Duignan, Matthew, James Noble, and Robert Biddle. "Abstraction and Activity in Computer-Mediated Music Production." Computer Music Journal 34.4 (2010): 12. Print.
Music by definition is structure: time, air pressure waves, and arrangement. Music exists in time, and so I can at least rewind the tape, and go back—because you are always striving for some form of structure.
Producers perfecting a rhythmic groove must work at two conflicting levels simultaneously: placing musical events on the metric grid of strong and weak beats that constitute the musical pulse, and microscopic tweaking of timings that lead to the perception of a rhythmic feel that can create distinct qualities such as “swing” or a “lazy” feel.
It is critical for producers to have access to powerful abstraction mechanisms that provide ways to manipulate multi-level timed musical variations.
Producers need to deal with extreme levels of complexity when manipulating the multitude of time-based parameters for synthesis and effects processing of musical material.
Note Page 2
"Recording Connection Audio Institute - Learn One on One in a Real Recording Studio." Defining What A Music Producer Does. The Recording Connection Institute, n.d. Web. 22 Feb. 2013. .
How to become a music producer and what do they do?
One can learn to be a music producer by attending recording or music school. However recording school is not for everyone. It can be cost-prohibitive for some and too academic for others.
A music producer's job can be as passive as sitting on the couch listening and nodding approval and as active as running a soundboard and helping to place microphones in drum sets.
Good music producers understand every aspect of studio production. They also have a very good ear and a well-rounded knowledge of how voices and instruments produce recordable sound.
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"Allcrunchy.com." Electronic Music How-To and Creation Guide. N.p., n.d. Web. 22 Feb. 2013. .
Methods & Aspects of Music Production:
One thing virtually all electronic music has in common is the use of samples. Samples are sound bytes, anywhere from inconceivably small transient ticks to long and drawn out ambient noises, stretching the entire length of a song. The triggering of samples in an interesting way is what creates the mood and feel of the song. Most electronic drum beats consist entirely of triggered samples.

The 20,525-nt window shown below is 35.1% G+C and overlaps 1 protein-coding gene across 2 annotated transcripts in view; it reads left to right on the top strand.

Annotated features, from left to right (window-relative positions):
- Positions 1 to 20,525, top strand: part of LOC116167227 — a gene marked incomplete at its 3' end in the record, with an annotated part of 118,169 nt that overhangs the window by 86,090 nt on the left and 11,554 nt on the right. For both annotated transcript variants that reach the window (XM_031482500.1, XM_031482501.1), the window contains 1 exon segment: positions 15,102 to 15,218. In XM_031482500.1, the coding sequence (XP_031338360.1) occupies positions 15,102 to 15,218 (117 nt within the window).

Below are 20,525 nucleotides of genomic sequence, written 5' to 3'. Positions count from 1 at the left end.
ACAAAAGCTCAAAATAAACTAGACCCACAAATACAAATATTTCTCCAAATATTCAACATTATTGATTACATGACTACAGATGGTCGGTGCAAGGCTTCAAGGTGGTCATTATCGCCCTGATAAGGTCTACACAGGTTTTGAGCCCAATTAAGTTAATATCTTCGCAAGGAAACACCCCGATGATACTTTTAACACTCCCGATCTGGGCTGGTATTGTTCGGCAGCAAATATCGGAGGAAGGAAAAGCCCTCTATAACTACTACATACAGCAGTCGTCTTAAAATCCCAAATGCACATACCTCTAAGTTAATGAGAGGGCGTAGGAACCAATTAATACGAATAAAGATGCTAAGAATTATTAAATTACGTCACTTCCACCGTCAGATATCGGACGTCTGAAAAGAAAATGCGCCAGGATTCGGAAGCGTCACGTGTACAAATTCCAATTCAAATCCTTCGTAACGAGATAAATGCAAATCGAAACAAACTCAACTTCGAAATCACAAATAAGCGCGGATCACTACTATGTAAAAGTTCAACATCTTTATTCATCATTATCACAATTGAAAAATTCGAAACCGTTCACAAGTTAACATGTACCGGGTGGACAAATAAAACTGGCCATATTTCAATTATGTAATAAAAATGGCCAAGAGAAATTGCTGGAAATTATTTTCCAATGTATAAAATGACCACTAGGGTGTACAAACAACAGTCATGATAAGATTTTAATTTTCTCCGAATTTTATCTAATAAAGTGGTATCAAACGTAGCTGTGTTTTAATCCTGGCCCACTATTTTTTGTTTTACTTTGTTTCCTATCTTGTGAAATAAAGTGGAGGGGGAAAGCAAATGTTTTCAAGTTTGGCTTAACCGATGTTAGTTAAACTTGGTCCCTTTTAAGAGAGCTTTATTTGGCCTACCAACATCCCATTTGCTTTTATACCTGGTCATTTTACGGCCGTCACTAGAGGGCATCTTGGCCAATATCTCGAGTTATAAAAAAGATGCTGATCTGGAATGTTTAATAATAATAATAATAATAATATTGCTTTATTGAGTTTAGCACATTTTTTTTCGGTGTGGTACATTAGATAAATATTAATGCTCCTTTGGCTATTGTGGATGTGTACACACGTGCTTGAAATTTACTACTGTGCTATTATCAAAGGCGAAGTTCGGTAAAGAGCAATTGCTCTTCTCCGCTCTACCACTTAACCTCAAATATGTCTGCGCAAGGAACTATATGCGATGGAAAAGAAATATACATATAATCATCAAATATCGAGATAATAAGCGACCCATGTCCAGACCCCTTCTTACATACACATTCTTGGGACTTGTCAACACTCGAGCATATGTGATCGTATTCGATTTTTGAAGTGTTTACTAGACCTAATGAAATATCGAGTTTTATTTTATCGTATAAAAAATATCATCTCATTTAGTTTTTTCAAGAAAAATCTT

A software sampler is a program or device which is used to record and trigger sound samples. These devices are the heart of electronic music; they are the engines which produce the actual sounds you hear.
Effects have always played a major role in not just electronic music, but across all genres. The difference, however, is that with electronic music the listener will usually accept higher levels of effects as the norm than as with other types of music. Effects are used to take average sounds, and manipulate them in an interesting and sonically enhancing way. Common effects include reverb, echo, flange, chorus, and distortion.
When you first start making music, or even if you have been making music for years, you will find that it is difficult to turn your ideas directly into music. The final product will almost never sound the way you originally intended for a lot of reasons.
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"How To Make Electronic Music With Computer? Where To Start?" How To Make Electronic Music. N.p., 2 Dec. 2011. Web. 22 Feb. 2013. .
How Electronic Music is Made:
Computer is naturally a must have hardware if you want to make electronic music. You can actually produce good music with any kind of modern computer. You also have a choice: PC or Mac. Both systems are widely used in many professional and home studios.